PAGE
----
Infective Countermeasures Against Fault Analysis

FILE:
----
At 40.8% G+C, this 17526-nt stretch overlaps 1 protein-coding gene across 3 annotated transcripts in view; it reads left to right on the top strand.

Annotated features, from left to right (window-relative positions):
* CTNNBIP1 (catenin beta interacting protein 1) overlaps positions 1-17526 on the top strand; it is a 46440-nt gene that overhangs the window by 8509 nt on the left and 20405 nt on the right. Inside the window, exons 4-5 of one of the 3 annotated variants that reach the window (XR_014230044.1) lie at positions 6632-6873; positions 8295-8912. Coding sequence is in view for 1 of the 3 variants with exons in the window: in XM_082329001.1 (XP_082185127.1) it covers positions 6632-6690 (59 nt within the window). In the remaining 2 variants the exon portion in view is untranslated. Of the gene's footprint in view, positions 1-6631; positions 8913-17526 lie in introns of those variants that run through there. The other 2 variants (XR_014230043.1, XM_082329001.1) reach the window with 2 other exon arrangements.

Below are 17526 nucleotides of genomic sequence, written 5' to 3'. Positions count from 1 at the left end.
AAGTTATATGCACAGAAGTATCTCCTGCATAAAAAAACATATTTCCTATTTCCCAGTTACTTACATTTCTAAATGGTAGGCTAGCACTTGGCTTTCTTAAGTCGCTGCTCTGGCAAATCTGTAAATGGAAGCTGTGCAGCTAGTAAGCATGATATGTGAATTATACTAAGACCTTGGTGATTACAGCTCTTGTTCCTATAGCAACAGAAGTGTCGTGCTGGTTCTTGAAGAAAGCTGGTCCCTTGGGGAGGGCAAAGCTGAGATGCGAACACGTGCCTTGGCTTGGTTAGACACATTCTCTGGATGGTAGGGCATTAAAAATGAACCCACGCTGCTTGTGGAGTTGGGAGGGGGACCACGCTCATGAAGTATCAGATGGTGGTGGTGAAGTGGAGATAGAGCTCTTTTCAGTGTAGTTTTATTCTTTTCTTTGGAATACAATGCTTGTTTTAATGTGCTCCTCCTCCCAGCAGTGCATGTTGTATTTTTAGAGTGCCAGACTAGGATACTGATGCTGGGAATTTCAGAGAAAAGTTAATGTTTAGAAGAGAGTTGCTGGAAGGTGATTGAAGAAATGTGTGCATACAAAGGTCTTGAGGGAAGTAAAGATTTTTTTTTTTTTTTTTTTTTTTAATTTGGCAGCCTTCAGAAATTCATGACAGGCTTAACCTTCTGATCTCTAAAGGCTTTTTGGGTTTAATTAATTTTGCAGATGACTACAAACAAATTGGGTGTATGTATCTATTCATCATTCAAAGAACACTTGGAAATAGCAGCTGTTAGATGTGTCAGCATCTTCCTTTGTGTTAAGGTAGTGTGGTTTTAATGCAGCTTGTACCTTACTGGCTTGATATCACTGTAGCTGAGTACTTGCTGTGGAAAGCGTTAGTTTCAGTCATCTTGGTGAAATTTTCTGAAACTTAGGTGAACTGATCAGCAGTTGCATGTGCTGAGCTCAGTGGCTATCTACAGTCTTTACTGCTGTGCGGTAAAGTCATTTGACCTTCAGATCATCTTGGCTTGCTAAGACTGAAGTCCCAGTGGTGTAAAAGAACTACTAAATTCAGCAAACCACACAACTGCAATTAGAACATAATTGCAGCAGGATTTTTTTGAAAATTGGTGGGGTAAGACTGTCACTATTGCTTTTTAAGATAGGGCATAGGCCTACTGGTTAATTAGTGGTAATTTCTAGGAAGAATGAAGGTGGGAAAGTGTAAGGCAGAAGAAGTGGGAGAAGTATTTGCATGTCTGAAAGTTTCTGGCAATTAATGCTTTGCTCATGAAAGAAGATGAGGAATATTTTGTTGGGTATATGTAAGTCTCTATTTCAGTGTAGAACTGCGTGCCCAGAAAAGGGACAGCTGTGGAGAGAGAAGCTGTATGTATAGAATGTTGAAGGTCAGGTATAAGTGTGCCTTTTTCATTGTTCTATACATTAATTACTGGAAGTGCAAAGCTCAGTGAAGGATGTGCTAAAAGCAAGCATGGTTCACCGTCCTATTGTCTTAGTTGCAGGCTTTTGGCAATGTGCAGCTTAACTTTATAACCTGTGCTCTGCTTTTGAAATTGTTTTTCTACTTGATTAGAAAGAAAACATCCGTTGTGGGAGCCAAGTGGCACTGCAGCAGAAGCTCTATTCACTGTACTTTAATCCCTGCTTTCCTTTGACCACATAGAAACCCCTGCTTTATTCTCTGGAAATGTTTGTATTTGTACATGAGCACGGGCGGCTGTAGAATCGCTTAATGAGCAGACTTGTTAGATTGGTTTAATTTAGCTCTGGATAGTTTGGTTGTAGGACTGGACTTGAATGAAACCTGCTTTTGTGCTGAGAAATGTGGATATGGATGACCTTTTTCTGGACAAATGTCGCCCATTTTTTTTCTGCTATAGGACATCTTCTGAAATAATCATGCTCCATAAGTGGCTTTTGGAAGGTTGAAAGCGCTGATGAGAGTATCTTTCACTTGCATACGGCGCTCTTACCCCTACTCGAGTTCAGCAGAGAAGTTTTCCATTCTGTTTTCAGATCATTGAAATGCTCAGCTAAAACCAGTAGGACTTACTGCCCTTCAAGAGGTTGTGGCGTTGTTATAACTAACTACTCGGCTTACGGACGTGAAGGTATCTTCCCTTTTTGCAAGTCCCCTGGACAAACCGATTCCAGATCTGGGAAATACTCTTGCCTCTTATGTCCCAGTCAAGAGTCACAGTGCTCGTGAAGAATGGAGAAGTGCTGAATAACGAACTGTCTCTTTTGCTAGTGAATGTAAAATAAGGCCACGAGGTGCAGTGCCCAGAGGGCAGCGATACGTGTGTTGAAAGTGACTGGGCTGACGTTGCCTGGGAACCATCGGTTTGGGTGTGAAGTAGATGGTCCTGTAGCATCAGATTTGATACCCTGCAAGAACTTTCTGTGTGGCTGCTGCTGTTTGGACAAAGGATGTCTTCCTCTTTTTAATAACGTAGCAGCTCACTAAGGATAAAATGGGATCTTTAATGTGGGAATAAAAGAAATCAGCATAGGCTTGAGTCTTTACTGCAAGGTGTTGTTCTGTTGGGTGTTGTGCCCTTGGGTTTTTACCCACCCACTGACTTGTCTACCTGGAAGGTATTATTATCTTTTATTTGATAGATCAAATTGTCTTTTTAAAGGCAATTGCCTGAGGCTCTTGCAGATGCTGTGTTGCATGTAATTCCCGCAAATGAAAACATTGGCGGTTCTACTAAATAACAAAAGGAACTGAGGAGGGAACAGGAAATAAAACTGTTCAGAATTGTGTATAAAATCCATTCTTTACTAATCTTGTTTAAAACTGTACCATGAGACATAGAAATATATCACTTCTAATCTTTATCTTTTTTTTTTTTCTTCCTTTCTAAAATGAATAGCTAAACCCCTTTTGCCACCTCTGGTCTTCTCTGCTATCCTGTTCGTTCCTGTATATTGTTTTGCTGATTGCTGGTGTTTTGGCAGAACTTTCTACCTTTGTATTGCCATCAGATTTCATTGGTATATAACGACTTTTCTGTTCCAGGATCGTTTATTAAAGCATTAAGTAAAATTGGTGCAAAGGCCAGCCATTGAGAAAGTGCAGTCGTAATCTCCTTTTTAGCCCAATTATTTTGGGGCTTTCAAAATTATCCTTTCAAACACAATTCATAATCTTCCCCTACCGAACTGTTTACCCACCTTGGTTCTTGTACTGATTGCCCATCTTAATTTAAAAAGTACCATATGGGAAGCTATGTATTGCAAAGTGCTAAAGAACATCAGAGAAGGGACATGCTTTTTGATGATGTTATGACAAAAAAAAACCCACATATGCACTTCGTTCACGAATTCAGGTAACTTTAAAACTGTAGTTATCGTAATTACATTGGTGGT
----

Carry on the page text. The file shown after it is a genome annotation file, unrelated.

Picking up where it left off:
The previous discussion has illustrated to the reader the vulnerabilities of classical redundancy based countermeasure techniques, and potential workarounds to avoid the same via fault space transformation. In this chapter, we introduce a different flavor of countermeasures against fault analysis - infective countermeasures. Infective countermeasures are superior to detection based countermeasures in the sense that they avoid the use of explicit comparison steps that are themselves vulnerable to fault attacks. Infective countermeasures can be broadly classified into two categories - deterministic and randomized. Since all deterministic infective countermeasures have been demonstrated to be insecure in principle (Lomné et al, Fault diagnosis and tolerance in Cryptography – FDTC 2012, 2012, ), we focus on state-of-the-art randomized infective countermeasures in this chapter. We present to the reader an infective countermeasure for AES-128 proposed by Gierlichs et al. (Progress in cryptology – LATINCRYPT 2012, 2012, ), which was the first randomized infective countermeasure to be proposed in the literature. Unfortunately, this countermeasure is found to have certain vulnerabilities against fault attacks (Battistello and Giraud, Fault diagnosis and tolerance in cryptography – FDTC 2013, 2013, ), which we subsequently present to the reader. Finally, we present to the reader a second infective countermeasure for AES-128 proposed by Tupsamudre et al. (Cryptographic Hardware and Embedded Systems–CHES 2014, 2014, ) that successfully overcomes these vulnerabilities, and is currently the most secure infective countermeasure in the literature.